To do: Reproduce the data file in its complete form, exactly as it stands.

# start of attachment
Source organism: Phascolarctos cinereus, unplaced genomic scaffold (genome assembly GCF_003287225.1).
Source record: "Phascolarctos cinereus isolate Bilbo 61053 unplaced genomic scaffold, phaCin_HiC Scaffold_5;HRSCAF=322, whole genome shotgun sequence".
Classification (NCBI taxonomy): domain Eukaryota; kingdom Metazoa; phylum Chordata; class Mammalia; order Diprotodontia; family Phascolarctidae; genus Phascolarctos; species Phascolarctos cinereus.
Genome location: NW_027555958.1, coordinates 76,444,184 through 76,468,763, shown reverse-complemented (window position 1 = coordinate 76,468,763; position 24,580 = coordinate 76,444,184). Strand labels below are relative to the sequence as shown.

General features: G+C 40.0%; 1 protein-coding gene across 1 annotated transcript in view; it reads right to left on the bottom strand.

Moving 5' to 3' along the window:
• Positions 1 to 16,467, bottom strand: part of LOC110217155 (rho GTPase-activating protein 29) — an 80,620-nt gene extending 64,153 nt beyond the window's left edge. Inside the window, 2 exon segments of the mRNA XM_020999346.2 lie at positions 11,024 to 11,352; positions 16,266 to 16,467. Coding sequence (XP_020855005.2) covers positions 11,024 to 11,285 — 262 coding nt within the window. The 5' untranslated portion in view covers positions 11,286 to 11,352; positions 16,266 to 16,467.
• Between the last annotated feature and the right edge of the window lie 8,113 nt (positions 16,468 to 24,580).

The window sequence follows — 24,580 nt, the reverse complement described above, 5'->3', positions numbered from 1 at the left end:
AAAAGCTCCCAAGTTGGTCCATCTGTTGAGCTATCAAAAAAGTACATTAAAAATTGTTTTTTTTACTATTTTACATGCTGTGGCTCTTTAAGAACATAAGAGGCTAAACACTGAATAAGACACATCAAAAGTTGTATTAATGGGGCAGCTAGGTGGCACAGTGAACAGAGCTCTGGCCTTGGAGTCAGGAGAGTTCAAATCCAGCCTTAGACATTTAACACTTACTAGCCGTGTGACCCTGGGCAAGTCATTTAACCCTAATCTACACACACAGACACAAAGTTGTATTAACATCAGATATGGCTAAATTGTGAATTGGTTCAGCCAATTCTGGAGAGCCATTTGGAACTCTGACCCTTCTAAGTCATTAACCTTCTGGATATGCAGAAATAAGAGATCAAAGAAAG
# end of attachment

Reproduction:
Source organism: Phascolarctos cinereus, unplaced genomic scaffold (genome assembly GCF_003287225.1).
Source record: "Phascolarctos cinereus isolate Bilbo 61053 unplaced genomic scaffold, phaCin_HiC Scaffold_5;HRSCAF=322, whole genome shotgun sequence".
Classification (NCBI taxonomy): domain Eukaryota; kingdom Metazoa; phylum Chordata; class Mammalia; order Diprotodontia; family Phascolarctidae; genus Phascolarctos; species Phascolarctos cinereus.
Genome location: NW_027555958.1, coordinates 76,444,184 through 76,468,763, shown reverse-complemented (window position 1 = coordinate 76,468,763; position 24,580 = coordinate 76,444,184). Strand labels below are relative to the sequence as shown.

General features: G+C 40.0%; 1 protein-coding gene across 1 annotated transcript in view; it reads right to left on the bottom strand.

Moving 5' to 3' along the window:
• Positions 1 to 16,467, bottom strand: part of LOC110217155 (rho GTPase-activating protein 29) — an 80,620-nt gene extending 64,153 nt beyond the window's left edge. Inside the window, 2 exon segments of the mRNA XM_020999346.2 lie at positions 11,024 to 11,352; positions 16,266 to 16,467. Coding sequence (XP_020855005.2) covers positions 11,024 to 11,285 — 262 coding nt within the window. The 5' untranslated portion in view covers positions 11,286 to 11,352; positions 16,266 to 16,467.
• Between the last annotated feature and the right edge of the window lie 8,113 nt (positions 16,468 to 24,580).

The window sequence follows — 24,580 nt, the reverse complement described above, 5'->3', positions numbered from 1 at the left end:
AAAAGCTCCCAAGTTGGTCCATCTGTTGAGCTATCAAAAAAGTACATTAAAAATTGTTTTTTTTACTATTTTACATGCTGTGGCTCTTTAAGAACATAAGAGGCTAAACACTGAATAAGACACATCAAAAGTTGTATTAATGGGGCAGCTAGGTGGCACAGTGAACAGAGCTCTGGCCTTGGAGTCAGGAGAGTTCAAATCCAGCCTTAGACATTTAACACTTACTAGCCGTGTGACCCTGGGCAAGTCATTTAACCCTAATCTACACACACAGACACAAAGTTGTATTAACATCAGATATGGCTAAATTGTGAATTGGTTCAGCCAATTCTGGAGAGCCATTTGGAACTCTGACCCTTCTAAGTCATTAACCTTCTGGATATGCAGAAATAAGAGATCAAAGAAAG